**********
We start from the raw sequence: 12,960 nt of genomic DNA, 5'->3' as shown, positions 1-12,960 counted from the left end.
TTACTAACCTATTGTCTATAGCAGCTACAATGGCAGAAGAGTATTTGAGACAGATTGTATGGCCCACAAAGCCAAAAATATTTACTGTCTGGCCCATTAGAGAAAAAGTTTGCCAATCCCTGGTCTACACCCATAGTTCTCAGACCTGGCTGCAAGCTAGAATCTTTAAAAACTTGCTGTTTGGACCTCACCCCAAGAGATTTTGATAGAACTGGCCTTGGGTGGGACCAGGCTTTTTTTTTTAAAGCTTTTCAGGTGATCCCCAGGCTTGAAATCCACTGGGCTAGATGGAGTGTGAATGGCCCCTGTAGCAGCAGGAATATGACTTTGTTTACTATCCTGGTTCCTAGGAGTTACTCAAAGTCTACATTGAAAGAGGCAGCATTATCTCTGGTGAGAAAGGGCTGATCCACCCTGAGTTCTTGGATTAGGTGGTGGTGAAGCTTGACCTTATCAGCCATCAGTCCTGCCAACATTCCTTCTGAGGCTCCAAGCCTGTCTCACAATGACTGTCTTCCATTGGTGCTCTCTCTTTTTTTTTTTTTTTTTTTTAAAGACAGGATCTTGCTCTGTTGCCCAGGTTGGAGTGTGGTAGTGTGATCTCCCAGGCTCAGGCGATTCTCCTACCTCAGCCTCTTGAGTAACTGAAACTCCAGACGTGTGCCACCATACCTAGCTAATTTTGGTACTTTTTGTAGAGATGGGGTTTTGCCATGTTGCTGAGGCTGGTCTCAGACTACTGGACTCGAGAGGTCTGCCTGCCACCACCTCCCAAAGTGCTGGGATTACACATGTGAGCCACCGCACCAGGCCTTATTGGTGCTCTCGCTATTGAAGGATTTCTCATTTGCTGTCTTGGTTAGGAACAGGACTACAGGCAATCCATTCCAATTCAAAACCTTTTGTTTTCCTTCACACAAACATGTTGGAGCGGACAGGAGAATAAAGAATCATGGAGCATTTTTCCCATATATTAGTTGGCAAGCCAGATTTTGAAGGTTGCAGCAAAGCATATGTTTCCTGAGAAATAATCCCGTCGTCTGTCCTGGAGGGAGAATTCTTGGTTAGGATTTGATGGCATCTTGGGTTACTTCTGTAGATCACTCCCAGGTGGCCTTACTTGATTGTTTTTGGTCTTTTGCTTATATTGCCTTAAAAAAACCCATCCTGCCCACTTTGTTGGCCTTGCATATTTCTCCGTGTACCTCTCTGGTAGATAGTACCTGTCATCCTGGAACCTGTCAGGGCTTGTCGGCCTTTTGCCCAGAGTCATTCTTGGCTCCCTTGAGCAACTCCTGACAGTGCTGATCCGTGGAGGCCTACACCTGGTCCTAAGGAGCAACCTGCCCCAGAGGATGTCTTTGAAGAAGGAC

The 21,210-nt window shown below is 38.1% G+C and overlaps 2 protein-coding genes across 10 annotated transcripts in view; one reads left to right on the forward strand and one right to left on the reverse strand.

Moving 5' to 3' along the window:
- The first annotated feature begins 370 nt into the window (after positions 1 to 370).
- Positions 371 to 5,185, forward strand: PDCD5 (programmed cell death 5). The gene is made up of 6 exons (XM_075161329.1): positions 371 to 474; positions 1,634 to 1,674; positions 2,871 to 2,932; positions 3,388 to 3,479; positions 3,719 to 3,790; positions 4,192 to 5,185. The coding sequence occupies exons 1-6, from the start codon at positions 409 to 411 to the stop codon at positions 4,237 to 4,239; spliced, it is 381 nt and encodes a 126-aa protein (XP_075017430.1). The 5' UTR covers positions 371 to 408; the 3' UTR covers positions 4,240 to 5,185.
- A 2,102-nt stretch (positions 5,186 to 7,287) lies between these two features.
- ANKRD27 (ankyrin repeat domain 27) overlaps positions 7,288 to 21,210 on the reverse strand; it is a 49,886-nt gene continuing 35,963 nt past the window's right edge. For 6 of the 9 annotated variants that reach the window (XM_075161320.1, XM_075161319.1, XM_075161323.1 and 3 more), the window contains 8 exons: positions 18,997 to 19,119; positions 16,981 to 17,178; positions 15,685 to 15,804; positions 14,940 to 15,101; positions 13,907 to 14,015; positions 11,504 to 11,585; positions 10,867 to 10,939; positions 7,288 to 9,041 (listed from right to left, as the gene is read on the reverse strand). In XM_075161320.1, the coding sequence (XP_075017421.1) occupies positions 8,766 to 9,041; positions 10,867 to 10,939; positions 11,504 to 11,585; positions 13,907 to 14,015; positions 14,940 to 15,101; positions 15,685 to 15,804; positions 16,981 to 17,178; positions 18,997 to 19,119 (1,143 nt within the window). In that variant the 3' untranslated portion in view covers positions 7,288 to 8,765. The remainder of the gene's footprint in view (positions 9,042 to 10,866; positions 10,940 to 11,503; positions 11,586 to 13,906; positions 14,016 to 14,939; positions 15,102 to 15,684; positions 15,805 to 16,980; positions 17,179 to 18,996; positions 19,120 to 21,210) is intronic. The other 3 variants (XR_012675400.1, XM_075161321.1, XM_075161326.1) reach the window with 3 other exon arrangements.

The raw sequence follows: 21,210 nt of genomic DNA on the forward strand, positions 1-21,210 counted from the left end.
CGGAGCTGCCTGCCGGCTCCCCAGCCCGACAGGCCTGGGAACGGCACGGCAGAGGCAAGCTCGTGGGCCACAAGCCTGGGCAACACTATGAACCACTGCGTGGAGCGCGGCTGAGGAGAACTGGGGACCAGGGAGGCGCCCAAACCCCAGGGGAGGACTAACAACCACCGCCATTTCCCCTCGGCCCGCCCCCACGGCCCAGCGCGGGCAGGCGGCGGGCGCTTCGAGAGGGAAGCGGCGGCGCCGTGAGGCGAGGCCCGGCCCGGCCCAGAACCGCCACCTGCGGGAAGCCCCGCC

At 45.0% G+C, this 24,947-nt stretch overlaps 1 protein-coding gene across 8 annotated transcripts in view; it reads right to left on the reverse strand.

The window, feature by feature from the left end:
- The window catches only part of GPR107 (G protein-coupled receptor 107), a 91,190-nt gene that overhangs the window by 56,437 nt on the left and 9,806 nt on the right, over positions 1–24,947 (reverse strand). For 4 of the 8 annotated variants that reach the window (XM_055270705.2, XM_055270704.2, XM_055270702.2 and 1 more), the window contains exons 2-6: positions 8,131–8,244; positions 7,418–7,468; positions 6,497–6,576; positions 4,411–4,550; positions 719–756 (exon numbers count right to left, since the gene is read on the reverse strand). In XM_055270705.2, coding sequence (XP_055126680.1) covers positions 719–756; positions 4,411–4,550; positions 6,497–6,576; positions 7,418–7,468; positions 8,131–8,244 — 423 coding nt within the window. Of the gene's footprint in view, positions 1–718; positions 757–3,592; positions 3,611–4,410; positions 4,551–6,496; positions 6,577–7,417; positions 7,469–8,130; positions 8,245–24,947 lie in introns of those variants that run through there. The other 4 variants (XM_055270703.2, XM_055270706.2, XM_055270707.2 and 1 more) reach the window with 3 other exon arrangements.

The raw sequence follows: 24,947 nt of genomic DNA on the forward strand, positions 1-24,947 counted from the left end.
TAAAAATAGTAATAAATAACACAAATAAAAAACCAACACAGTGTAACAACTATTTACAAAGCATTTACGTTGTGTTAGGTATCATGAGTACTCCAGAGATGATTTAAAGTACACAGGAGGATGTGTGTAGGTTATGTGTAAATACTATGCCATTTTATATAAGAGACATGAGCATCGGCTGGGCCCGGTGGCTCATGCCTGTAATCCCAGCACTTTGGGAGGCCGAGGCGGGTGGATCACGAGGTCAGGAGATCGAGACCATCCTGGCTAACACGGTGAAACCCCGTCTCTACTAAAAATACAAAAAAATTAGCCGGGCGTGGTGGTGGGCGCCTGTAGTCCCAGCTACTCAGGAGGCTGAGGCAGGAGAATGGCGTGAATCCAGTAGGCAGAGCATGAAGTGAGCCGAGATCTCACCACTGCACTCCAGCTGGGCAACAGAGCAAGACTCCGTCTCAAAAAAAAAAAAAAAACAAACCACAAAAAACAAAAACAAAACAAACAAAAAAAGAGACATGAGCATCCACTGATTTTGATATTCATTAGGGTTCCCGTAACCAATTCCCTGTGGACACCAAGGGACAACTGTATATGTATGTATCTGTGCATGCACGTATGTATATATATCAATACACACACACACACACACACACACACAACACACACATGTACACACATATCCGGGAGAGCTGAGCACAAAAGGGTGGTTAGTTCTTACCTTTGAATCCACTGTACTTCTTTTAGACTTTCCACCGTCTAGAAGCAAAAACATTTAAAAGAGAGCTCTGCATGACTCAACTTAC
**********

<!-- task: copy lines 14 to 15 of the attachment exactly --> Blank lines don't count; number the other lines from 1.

The raw sequence follows: 24,947 nt of genomic DNA on the forward strand, positions 1-24,947 counted from the left end.
TAAAAATAGTAATAAATAACACAAATAAAAAACCAACACAGTGTAACAACTATTTACAAAGCATTTACGTTGTGTTAGGTATCATGAGTACTCCAGAGATGATTTAAAGTACACAGGAGGATGTGTGTAGGTTATGTGTAAATACTATGCCATTTTATATAAGAGACATGAGCATCGGCTGGGCCCGGTGGCTCATGCCTGTAATCCCAGCACTTTGGGAGGCCGAGGCGGGTGGATCACGAGGTCAGGAGATCGAGACCATCCTGGCTAACACGGTGAAACCCCGTCTCTACTAAAAATACAAAAAAATTAGCCGGGCGTGGTGGTGGGCGCCTGTAGTCCCAGCTACTCAGGAGGCTGAGGCAGGAGAATGGCGTGAATCCAGTAGGCAGAGCATGAAGTGAGCCGAGATCTCACCACTGCACTCCAGCTGGGCAACAGAGCAAGACTCCGTCTCAAAAAAAAAAAAAAAACAAACCACAAAAAACAAAAACAAAACAAACAAAAAAAGAGACATGAGCATCCACTGATTTTGATATTCATTAGGGTTCCCGTAACCAATTCCCTGTGGACACCAAGGGACAACTGTATATGTATGTATCTGTGCATGCACGTATGTATATATATCAATACACACACACACACACACACACACACAACACACACATGTACACACATATCCGGGAGAGCTGAGCACAAAAGGGTGGTTAGTTCTTACCTTTGAATCCACTGTACTTCTTTTAGACTTTCCACCGTCTAGAAGCAAAAACATTTAAAAGAGAGCTCTGCATGACTCAACTTAC